Alcohol Addiction and Abuse

Modified: 17th Jul 2019

Last updated on July 17th, 2019 at 09:38 am

Alcohol’s been one of society’s most popular drug for centuries. Most people can enjoy alcohol in moderation, but for others, alcohol can become a problem.

Some people can find it difficult to stop drinking. Not only is this a danger to themselves, but they also become a danger to wider society.

Read on to learn more about some of the dangers of alcohol abuse and addiction.

Alcohol Addiction Statistics

Did you know that despite being legal, alcohol is one of the most dangerous and addictive drugs of all time?

Take a look at this drug harm index created by Professor David Nutt. Alcohol is ranked as one of the most harmful drugs, even surpassing drugs like heroin or cocaine.

One of the worst things about alcohol abuse is it harms a lot of people, along with the user. When you drink, you can not only harm yourself, but you could also hurt other people. Drunk people might try to drive and cause a crash. Or they may get into unprovoked physical altercations.

General Stats on Addiction to Alcohol

Alcohol is one of the most widely used drugs in the United States. In fact, 86.4% of people over the age of 18 claims they’ve tried alcohol at some point.

So if alcohol is so addictive, why can so many people drink it without any problems? There are many factors at play. Exactly what causes alcoholism is still not fully understood.

It’s widely believed that there’s a genetic component involved. Some people are more predisposed than others to becoming alcoholics.

It’s also been discovered that having a genetic predisposition does not necessarily mean you will have a drinking problem. Some people with these genetic features can drink and keep it under control.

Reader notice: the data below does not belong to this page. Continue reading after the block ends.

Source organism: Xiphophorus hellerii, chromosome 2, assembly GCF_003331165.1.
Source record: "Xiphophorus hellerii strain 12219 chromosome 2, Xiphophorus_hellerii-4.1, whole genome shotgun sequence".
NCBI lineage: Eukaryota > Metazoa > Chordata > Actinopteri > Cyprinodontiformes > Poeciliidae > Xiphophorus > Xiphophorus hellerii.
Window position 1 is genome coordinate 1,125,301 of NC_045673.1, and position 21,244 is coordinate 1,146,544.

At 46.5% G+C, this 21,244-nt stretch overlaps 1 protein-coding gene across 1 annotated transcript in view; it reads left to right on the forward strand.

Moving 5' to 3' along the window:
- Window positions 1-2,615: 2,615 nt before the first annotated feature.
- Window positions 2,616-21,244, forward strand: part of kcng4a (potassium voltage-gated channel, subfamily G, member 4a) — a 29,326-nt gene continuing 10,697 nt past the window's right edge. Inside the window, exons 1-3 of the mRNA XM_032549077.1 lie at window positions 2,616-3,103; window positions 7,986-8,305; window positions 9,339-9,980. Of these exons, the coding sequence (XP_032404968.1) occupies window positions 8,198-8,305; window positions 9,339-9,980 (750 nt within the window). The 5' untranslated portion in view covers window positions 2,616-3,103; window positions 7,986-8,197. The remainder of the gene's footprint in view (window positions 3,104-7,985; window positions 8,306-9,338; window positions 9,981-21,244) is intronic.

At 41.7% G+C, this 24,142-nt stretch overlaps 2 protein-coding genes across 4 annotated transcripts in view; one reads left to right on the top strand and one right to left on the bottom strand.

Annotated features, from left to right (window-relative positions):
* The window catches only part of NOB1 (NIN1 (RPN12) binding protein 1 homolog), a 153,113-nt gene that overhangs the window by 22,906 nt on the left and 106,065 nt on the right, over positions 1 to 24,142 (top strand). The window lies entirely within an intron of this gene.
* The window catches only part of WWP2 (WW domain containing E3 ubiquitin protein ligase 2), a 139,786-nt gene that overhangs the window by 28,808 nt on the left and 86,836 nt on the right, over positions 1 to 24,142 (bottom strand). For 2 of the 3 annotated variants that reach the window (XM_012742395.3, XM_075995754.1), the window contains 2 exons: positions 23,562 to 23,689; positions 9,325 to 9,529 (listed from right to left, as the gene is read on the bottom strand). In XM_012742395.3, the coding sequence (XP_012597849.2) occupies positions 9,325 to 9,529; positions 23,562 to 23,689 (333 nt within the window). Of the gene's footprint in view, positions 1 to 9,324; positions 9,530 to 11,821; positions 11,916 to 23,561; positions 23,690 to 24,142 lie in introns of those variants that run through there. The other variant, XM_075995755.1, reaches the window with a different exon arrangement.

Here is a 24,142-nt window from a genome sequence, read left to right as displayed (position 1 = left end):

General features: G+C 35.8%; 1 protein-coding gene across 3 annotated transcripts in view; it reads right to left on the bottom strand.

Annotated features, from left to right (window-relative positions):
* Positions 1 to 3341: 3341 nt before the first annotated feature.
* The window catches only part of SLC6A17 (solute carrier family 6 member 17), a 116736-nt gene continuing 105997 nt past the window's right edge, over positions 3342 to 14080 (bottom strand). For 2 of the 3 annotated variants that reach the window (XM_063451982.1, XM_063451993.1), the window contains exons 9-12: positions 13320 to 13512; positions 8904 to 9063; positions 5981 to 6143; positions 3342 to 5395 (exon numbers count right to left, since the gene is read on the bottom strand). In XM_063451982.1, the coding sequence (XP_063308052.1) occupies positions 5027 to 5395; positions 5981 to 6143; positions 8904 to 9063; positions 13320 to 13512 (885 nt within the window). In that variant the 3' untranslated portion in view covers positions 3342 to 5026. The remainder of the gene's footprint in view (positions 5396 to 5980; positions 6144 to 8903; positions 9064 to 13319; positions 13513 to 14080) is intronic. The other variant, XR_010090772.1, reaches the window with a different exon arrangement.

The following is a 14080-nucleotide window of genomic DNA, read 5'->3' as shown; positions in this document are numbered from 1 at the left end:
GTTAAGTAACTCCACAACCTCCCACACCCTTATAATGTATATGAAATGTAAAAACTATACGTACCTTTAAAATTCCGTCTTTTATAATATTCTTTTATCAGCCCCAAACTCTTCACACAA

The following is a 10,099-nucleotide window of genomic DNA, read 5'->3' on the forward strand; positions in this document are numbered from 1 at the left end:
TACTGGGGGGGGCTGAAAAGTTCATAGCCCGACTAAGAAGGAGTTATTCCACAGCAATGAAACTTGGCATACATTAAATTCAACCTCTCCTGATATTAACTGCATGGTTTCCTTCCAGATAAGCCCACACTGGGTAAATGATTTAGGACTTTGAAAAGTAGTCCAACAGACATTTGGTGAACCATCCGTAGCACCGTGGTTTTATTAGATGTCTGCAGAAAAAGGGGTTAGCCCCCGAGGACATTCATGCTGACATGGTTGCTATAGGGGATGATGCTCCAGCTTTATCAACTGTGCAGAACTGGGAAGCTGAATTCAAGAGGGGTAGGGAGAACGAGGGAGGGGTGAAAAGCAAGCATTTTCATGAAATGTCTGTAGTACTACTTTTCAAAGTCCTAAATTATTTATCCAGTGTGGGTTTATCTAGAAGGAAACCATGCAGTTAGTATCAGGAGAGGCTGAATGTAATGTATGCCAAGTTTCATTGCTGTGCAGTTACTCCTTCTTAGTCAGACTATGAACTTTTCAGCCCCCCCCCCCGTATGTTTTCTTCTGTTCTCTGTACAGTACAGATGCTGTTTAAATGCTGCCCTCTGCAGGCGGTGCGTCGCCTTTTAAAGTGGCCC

However, if a child grows up in a household where people abuse alcohol, you’re more likely to abuse alcohol as an adult.

Alcohol abuse causes a lot of problems. For example, did you know that alcohol abuse cost the U.S. $249 billion in 2012?

Demographics

Despite the legal drinking age in the U.S. is 21 or older, underage drinking is still prevalent. Did you know that around 7.7 million people ages 12-20 admit to drinking alcohol in the last month? And that’s only who’s admitted alcohol use.

Underage drinking causes physical damage through alcohol poisoning, but it can also cause a lot of social and developmental problems. When underage people drink, they’re much more likely to engage in disruptive behavior.

Alcohol use is also unsurprisingly very prevalent among college-aged students. Around 58% of full-time college students have consumed alcohol in the last month.

For many alcoholics, college is the point where their alcoholism began. In college, it’s easy to get trapped in a cycle of drinking without realizing it’s a problem.

If you have a history of alcohol abuse in your family, you should be careful about drinking in college. Sometimes, alcohol addiction can get so bad alcohol rehab is necessary.

Signs of Alcohol Abuse